Android 15 could bring better video stabilization to all camera apps — here’s how

Google Pixel 8a in hand.
(Image credit: Future)

Android 15 may be set to make third party camera apps even better, meaning the quality of your videos won’t necessarily take a dive just because you recorded in something other than the stock camera app. It’s all thanks to a new API called Eyes Free videography.

According to Mishal Rahman at Android Authority, Eyes Free videography will be joining other APIs as part of Android’s Camera2 extension API. This is apparently coded to “lock and stabilize a given region or object of interest”. This should mean that camera apps that utilize the Camera2 API will produce more stable video — potentially on par with the stock camera app.

Currently Camera2 has five separate extensions, each offering camera apps access to other features. These are called Auto, Bokeh, Face retouch, HDR and Night — all of which are pretty self-explanatory.

The best Android phones all offer optical video stabilization hardware, but it still relies on a bunch of complicated algorithms. Without access to those algorithms and appropriate software support the OIS on your phone isn’t going to be nearly as good as it could be.

The quality of your videos won’t necessarily take a dive just because you recorded in something other than the stock camera app.

The stock camera app has access to those vital pieces, but third parties are reliant on whatever camera extensions are available to them. Crucially it’s down to whoever built the phone to offer access to each API. So, hypothetically, while someone like Google may offer Eyes Free videography to third party apps, the likes of Samsung or OnePlus aren’t beholden to that decision.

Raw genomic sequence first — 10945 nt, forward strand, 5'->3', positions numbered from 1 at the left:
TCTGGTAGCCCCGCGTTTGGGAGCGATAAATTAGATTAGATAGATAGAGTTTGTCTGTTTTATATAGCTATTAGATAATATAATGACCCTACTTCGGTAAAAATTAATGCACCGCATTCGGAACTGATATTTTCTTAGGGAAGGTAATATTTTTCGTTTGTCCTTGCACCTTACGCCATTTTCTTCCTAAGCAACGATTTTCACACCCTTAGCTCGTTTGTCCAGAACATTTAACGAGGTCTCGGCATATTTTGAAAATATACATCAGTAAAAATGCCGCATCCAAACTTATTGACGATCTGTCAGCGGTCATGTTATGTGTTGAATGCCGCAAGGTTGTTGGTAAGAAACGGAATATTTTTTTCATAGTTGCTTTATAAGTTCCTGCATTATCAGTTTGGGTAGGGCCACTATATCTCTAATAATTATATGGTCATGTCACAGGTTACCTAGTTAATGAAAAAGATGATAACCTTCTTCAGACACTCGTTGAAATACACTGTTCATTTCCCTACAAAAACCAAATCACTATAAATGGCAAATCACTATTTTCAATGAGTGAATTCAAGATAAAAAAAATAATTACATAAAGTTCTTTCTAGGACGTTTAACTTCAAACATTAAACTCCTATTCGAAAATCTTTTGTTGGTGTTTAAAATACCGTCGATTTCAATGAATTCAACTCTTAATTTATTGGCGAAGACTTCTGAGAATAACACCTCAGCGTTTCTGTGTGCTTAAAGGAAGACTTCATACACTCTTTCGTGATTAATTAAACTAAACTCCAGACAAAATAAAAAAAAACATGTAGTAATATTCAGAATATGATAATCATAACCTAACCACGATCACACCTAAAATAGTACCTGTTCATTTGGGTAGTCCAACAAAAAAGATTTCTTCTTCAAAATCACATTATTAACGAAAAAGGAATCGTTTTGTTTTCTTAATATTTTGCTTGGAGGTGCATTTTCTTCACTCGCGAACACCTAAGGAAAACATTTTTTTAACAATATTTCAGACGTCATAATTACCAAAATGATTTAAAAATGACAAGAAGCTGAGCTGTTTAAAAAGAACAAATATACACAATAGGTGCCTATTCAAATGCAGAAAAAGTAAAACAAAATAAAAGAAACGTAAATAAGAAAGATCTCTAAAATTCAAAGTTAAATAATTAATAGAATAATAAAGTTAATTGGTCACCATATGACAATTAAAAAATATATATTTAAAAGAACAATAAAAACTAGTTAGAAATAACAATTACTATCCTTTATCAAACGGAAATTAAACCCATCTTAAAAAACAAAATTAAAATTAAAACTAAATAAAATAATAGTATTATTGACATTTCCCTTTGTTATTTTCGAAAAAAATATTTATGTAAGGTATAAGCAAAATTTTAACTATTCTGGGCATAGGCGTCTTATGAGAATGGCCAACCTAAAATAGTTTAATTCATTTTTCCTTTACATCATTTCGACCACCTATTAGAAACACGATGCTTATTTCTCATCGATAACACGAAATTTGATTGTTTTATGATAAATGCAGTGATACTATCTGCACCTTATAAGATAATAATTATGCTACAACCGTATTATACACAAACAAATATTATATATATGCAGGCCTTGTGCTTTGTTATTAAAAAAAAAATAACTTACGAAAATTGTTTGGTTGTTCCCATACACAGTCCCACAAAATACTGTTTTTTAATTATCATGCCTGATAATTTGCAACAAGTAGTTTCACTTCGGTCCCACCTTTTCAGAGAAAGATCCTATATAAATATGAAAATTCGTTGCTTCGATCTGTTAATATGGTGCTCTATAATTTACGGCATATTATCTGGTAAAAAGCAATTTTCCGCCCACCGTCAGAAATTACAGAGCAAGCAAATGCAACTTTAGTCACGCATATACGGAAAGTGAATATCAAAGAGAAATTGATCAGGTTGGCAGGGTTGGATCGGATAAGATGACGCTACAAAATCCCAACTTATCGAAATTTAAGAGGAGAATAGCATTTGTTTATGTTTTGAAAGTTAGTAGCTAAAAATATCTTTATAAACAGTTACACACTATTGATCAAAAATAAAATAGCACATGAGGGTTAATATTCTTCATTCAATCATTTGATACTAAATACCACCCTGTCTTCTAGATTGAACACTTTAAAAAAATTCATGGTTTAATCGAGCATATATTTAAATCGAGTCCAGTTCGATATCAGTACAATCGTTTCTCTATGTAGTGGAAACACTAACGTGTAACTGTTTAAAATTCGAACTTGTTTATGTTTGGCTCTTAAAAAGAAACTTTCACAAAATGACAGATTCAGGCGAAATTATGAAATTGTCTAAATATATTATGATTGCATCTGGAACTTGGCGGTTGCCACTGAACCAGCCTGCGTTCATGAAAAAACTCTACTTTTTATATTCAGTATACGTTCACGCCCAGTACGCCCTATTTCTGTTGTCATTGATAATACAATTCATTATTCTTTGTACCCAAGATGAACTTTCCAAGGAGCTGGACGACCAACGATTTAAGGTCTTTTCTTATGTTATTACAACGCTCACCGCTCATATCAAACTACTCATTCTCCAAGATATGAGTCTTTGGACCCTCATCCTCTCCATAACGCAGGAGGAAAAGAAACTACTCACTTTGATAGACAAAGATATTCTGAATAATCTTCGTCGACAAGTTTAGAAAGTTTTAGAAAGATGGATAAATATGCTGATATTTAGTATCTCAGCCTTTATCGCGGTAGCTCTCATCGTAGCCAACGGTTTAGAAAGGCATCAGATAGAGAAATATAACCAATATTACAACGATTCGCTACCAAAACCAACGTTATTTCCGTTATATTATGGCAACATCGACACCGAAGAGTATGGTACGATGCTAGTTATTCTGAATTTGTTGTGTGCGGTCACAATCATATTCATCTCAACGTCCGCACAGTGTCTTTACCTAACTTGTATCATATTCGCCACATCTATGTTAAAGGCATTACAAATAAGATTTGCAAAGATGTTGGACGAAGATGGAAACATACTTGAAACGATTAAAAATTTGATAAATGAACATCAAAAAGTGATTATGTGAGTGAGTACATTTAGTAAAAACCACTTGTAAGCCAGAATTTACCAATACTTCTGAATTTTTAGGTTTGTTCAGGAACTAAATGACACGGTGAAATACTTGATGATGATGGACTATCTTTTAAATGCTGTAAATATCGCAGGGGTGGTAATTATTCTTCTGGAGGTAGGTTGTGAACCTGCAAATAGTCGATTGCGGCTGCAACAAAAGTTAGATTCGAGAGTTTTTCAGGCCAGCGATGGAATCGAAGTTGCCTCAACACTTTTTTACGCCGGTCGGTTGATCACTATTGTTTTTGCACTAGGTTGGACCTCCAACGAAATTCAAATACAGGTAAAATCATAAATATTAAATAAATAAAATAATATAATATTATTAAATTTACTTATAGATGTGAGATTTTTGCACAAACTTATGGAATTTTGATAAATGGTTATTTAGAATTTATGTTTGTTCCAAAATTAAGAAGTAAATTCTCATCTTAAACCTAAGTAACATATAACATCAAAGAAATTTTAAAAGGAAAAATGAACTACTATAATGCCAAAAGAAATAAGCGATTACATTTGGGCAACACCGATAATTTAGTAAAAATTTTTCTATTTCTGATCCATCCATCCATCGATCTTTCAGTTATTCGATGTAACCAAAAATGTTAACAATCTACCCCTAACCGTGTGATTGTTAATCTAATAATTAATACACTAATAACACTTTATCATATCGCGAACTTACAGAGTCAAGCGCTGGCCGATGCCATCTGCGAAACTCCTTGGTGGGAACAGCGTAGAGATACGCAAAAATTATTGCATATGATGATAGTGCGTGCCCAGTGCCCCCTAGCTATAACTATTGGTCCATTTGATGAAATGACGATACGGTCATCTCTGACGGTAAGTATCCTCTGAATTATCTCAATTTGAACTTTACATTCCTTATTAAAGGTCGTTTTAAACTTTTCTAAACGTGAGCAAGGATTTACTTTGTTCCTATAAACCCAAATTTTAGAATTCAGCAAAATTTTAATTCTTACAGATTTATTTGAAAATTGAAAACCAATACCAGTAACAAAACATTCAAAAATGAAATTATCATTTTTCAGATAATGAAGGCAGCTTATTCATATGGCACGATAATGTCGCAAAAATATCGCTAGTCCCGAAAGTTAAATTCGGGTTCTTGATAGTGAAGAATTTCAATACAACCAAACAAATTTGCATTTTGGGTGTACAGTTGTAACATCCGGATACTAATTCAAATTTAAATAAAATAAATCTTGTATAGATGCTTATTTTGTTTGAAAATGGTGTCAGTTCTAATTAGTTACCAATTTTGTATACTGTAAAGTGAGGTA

However Rahman also noticed that there’s a new settings option called “Allow camera software extensions” that seems to enable all software-level image processing extensions. So it may be that Google has offered a workaround that third party developers can take advantage of, even if the phone manufacturer doesn’t want to play ball.

There are a bunch of benefits to switching to a third party camera app on Android. Many of them give you much finer control compared to the stock app the manufacturer slapped on there. Similarly, social media apps often include their own camera capabilities, and using the built-in camera can give you a different experience compared to sending files created in the stock camera app.

So by potentially giving third party software access to all the same tools and benefits as the stock camera app, Google could ensure a better experience for all Android users. Or, at the very least, ensure everything is consistent no matter how you record your video.

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Tom Pritchard
UK Phones Editor

Tom is the Tom's Guide's UK Phones Editor, tackling the latest smartphone news and vocally expressing his opinions about upcoming features or changes. It's long way from his days as editor of Gizmodo UK, when pretty much everything was on the table. He’s usually found trying to squeeze another giant Lego set onto the shelf, draining very large cups of coffee, or complaining about how terrible his Smart TV is.